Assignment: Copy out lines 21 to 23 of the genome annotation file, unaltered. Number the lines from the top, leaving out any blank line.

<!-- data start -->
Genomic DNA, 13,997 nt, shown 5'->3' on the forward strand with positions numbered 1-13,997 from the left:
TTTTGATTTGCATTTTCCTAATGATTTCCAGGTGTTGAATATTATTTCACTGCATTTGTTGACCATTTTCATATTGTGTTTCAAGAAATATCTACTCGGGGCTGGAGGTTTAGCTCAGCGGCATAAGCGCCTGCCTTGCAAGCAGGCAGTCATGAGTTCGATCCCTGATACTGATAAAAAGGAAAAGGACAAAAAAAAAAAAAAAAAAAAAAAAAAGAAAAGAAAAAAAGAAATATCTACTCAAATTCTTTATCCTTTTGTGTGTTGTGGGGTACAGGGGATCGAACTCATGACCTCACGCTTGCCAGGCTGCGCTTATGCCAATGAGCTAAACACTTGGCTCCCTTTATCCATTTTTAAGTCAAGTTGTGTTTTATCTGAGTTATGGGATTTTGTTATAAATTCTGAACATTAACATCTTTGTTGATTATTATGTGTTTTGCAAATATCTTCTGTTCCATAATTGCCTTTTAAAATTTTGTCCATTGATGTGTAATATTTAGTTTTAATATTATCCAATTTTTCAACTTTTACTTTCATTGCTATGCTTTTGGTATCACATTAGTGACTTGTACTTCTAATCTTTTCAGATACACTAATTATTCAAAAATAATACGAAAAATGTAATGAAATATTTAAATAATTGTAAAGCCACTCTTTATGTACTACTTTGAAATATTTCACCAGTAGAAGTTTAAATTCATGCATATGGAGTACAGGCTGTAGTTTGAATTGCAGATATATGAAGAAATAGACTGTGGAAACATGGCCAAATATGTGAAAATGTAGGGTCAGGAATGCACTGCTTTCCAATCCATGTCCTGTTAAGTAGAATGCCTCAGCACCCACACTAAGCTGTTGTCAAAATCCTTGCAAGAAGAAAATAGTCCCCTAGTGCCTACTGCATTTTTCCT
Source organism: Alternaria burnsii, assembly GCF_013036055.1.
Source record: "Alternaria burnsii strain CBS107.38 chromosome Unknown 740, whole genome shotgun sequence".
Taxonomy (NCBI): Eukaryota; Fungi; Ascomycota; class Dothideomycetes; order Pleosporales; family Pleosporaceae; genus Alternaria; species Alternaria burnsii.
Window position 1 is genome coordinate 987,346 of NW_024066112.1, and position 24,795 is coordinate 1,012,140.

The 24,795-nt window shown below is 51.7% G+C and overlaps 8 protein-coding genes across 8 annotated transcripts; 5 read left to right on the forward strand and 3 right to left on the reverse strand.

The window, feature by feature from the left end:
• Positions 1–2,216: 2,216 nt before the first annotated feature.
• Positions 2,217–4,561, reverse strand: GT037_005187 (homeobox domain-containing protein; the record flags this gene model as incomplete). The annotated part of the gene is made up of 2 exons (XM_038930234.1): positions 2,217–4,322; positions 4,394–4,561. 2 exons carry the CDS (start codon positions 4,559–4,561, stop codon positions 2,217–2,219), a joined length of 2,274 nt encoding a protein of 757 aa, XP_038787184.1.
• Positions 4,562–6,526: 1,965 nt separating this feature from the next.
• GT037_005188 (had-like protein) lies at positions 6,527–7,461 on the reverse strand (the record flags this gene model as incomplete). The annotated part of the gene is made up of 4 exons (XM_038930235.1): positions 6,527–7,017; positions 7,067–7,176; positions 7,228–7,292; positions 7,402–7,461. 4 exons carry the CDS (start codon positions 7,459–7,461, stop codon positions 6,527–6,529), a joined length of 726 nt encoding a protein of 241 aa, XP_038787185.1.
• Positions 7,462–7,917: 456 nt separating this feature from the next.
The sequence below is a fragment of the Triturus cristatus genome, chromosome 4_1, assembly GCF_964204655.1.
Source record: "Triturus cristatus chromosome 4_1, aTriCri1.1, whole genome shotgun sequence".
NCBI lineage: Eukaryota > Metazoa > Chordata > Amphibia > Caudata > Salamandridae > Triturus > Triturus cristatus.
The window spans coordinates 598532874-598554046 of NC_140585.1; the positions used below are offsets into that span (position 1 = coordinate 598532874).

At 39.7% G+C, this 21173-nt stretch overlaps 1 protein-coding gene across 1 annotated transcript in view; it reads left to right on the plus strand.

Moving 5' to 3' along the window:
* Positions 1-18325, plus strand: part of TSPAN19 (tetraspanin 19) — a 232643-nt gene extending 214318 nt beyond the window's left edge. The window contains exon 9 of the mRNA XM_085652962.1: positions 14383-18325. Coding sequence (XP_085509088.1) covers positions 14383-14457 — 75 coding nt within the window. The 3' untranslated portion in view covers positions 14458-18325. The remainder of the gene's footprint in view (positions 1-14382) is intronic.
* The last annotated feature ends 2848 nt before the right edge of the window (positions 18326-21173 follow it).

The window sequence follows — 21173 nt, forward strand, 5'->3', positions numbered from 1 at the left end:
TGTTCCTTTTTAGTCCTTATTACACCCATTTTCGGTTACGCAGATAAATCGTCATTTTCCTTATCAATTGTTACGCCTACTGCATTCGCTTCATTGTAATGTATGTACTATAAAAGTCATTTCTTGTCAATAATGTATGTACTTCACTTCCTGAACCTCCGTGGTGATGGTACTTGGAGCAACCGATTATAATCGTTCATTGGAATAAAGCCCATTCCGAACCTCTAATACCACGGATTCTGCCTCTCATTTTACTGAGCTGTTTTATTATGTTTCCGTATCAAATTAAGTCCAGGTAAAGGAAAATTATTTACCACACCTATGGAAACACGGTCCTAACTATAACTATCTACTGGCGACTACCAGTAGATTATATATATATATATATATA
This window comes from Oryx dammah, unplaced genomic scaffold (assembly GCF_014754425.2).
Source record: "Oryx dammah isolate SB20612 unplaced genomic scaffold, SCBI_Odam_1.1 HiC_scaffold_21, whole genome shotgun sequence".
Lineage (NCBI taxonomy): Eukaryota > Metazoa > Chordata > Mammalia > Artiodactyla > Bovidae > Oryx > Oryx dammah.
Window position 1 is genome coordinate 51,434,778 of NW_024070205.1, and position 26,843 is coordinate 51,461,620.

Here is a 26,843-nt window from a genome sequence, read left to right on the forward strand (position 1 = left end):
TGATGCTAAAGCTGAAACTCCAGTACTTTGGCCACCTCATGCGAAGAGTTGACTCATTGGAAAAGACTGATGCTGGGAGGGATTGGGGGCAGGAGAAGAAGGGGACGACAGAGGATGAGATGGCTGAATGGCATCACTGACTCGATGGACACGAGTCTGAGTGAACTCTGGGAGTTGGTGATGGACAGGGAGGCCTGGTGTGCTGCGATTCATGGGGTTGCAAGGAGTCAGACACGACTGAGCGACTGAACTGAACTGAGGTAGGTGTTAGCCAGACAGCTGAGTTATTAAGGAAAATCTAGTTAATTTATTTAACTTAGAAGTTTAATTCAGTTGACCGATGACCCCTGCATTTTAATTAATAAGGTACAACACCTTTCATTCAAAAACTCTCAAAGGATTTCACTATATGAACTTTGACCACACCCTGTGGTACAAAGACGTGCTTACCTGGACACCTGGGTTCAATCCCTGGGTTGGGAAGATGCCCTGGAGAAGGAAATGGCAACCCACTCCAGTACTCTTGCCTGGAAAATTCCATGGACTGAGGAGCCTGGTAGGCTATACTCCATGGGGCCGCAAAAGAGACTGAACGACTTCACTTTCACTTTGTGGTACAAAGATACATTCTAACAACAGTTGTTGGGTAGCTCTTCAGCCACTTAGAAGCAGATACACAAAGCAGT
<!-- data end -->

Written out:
* The last annotated feature ends 2848 nt before the right edge of the window (positions 18326-21173 follow it).

The window sequence follows — 21173 nt, forward strand, 5'->3', positions numbered from 1 at the left end:
TGTTCCTTTTTAGTCCTTATTACACCCATTTTCGGTTACGCAGATAAATCGTCATTTTCCTTATCAATTGTTACGCCTACTGCATTCGCTTCATTGTAATGTATGTACTATAAAAGTCATTTCTTGTCAATAATGTATGTACTTCACTTCCTGAACCTCCGTGGTGATGGTACTTGGAGCAACCGATTATAATCGTTCATTGGAATAAAGCCCATTCCGAACCTCTAATACCACGGATTCTGCCTCTCATTTTACTGAGCTGTTTTATTATGTTTCCGTATCAAATTAAGTCCAGGTAAAGGAAAATTATTTACCACACCTATGGAAACACGGTCCTAACTATAACTATCTACTGGCGACTACCAGTAGATTATATATATATATATATATA